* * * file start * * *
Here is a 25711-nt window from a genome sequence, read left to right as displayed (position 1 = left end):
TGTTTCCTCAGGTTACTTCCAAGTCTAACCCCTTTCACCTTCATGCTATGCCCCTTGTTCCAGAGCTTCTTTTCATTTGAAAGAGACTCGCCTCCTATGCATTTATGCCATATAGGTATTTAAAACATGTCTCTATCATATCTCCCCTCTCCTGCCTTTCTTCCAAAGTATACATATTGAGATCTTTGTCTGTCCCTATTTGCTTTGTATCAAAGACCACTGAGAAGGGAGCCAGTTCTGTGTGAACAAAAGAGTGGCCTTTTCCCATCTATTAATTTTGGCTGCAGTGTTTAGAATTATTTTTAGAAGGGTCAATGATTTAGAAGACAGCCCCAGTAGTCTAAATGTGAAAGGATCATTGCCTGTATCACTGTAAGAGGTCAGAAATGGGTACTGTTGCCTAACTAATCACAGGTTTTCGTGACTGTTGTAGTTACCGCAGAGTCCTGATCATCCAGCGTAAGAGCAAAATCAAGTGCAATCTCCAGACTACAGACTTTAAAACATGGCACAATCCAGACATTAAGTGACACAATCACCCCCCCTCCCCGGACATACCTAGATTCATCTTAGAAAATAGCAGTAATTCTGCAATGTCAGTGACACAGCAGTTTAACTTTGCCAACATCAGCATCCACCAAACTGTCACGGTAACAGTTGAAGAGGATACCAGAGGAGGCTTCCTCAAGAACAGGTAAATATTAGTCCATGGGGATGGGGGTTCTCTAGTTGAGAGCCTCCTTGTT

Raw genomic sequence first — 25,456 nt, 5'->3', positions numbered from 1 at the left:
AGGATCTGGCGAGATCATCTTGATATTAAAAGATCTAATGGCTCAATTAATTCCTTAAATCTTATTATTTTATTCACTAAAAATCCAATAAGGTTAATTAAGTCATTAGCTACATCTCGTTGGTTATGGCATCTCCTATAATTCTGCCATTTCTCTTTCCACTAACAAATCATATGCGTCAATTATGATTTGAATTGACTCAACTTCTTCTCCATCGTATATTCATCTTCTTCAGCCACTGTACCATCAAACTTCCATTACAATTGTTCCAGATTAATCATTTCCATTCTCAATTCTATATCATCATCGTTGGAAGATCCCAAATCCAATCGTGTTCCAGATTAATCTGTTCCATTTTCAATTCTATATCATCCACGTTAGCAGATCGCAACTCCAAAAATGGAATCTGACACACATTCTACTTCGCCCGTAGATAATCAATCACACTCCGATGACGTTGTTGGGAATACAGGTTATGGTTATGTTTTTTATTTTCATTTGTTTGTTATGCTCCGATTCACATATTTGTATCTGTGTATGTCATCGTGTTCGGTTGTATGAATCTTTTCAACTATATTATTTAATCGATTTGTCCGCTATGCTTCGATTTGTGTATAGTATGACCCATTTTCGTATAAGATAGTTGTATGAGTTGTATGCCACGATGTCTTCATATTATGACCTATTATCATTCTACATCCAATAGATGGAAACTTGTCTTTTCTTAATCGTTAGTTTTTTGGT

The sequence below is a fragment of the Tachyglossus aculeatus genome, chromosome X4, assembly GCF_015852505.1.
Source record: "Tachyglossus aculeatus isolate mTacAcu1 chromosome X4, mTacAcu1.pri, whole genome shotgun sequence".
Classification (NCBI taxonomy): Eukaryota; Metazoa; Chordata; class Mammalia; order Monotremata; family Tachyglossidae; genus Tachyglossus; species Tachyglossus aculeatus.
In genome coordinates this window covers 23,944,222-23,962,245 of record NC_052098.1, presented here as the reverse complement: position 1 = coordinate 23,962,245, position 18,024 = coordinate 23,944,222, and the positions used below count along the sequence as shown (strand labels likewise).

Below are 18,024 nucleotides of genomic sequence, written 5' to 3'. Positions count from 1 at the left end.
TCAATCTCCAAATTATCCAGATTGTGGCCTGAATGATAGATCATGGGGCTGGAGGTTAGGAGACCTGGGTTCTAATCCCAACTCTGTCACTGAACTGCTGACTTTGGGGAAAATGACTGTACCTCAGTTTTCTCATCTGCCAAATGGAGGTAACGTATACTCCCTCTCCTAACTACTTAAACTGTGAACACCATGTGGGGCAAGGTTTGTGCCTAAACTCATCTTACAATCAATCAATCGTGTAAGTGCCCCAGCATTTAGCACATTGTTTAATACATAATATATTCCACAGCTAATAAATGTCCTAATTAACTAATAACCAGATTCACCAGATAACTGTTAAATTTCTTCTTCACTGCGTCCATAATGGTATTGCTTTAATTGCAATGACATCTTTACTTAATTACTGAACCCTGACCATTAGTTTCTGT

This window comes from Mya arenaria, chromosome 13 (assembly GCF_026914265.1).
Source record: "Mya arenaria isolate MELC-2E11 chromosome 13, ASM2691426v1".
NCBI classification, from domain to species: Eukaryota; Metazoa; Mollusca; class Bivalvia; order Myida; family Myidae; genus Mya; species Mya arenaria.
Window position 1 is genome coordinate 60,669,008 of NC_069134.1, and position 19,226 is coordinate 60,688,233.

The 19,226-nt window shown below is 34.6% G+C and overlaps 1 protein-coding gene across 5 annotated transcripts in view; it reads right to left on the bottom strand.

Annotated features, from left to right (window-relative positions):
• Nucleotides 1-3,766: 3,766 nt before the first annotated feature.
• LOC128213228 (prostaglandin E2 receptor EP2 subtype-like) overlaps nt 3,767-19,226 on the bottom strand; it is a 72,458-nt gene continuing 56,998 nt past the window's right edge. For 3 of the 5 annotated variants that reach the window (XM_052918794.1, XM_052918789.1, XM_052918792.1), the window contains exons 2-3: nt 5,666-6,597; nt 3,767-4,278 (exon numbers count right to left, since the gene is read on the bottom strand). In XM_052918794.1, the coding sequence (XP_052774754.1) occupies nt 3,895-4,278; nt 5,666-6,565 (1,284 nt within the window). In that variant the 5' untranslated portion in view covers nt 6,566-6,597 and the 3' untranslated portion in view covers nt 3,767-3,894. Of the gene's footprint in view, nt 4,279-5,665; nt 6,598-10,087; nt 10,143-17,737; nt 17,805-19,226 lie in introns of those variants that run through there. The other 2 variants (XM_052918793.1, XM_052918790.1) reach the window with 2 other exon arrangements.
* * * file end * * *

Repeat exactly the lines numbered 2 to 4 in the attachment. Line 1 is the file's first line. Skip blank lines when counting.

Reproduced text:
TGTTTCCTCAGGTTACTTCCAAGTCTAACCCCTTTCACCTTCATGCTATGCCCCTTGTTCCAGAGCTTCTTTTCATTTGAAAGAGACTCGCCTCCTATGCATTTATGCCATATAGGTATTTAAAACATGTCTCTATCATATCTCCCCTCTCCTGCCTTTCTTCCAAAGTATACATATTGAGATCTTTGTCTGTCCCTATTTGCTTTGTATCAAAGACCACTGAGAAGGGAGCCAGTTCTGTGTGAACAAAAGAGTGGCCTTTTCCCATCTATTAATTTTGGCTGCAGTGTTTAGAATTATTTTTAGAAGGGTCAATGATTTAGAAGACAGCCCCAGTAGTCTAAATGTGAAAGGATCATTGCCTGTATCACTGTAAGAGGTCAGAAATGGGTACTGTTGCCTAACTAATCACAGGTTTTCGTGACTGTTGTAGTTACCGCAGAGTCCTGATCATCCAGCGTAAGAGCAAAATCAAGTGCAATCTCCAGACTACAGACTTTAAAACATGGCACAATCCAGACATTAAGTGACACAATCACCCCCCCTCCCCGGACATACCTAGATTCATCTTAGAAAATAGCAGTAATTCTGCAATGTCAGTGACACAGCAGTTTAACTTTGCCAACATCAGCATCCACCAAACTGTCACGGTAACAGTTGAAGAGGATACCAGAGGAGGCTTCCTCAAGAACAGGTAAATATTAGTCCATGGGGATGGGGGTTCTCTAGTTGAGAGCCTCCTTGTT

Raw genomic sequence first — 25,456 nt, 5'->3', positions numbered from 1 at the left:
AGGATCTGGCGAGATCATCTTGATATTAAAAGATCTAATGGCTCAATTAATTCCTTAAATCTTATTATTTTATTCACTAAAAATCCAATAAGGTTAATTAAGTCATTAGCTACATCTCGTTGGTTATGGCATCTCCTATAATTCTGCCATTTCTCTTTCCACTAACAAATCATATGCGTCAATTATGATTTGAATTGACTCAACTTCTTCTCCATCGTATATTCATCTTCTTCAGCCACTGTACCATCAAACTTCCATTACAATTGTTCCAGATTAATCATTTCCATTCTCAATTCTATATCATCATCGTTGGAAGATCCCAAATCCAATCGTGTTCCAGATTAATCTGTTCCATTTTCAATTCTATATCATCCACGTTAGCAGATCGCAACTCCAAAAATGGAATCTGACACACATTCTACTTCGCCCGTAGATAATCAATCACACTCCGATGACGTTGTTGGGAATACAGGTTATGGTTATGTTTTTTATTTTCATTTGTTTGTTATGCTCCGATTCACATATTTGTATCTGTGTATGTCATCGTGTTCGGTTGTATGAATCTTTTCAACTATATTATTTAATCGATTTGTCCGCTATGCTTCGATTTGTGTATAGTATGACCCATTTTCGTATAAGATAGTTGTATGAGTTGTATGCCACGATGTCTTCATATTATGACCTATTATCATTCTACATCCAATAGATGGAAACTTGTCTTTTCTTAATCGTTAGTTTTTTGGT